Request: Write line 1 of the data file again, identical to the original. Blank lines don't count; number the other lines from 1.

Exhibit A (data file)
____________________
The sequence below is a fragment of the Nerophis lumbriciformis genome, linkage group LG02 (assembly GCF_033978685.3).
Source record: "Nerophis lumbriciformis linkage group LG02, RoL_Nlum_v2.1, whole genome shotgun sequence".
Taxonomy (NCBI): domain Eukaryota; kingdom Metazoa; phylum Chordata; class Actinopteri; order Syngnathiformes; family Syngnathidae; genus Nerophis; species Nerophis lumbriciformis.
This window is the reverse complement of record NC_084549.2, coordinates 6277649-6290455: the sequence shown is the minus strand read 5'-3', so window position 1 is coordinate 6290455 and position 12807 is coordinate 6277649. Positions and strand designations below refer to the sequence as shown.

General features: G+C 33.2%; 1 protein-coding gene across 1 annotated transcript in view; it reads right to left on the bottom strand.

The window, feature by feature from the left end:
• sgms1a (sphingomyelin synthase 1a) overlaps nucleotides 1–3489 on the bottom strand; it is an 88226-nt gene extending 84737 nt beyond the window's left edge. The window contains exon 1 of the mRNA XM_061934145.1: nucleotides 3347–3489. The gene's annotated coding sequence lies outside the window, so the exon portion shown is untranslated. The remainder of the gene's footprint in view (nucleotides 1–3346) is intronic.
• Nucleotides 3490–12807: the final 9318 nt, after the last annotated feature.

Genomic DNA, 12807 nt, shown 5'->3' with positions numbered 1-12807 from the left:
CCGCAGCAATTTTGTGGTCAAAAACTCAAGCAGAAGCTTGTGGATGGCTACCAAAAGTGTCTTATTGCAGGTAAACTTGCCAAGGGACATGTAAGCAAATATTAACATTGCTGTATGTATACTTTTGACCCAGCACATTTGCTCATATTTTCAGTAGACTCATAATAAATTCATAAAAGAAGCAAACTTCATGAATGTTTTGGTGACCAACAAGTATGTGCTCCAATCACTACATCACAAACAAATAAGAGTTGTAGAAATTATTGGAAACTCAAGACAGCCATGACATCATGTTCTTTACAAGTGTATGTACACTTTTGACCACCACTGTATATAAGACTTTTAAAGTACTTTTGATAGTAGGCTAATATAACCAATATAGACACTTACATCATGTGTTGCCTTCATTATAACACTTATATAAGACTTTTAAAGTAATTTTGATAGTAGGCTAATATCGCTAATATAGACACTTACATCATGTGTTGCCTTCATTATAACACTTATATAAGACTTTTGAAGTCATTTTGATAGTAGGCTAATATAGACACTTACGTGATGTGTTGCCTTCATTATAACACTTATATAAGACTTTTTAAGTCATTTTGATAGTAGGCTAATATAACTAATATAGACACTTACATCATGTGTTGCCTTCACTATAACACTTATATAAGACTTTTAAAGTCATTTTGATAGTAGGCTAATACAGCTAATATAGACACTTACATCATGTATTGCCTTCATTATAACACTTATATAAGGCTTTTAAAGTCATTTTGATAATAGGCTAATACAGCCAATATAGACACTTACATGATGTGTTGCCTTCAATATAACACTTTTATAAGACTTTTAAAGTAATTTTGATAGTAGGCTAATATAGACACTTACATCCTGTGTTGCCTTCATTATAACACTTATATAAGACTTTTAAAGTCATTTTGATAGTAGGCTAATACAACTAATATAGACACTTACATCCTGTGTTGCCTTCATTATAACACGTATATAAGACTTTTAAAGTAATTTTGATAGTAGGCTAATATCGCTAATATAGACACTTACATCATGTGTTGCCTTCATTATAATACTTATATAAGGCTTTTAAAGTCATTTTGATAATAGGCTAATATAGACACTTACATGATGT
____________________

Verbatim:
The sequence below is a fragment of the Nerophis lumbriciformis genome, linkage group LG02 (assembly GCF_033978685.3).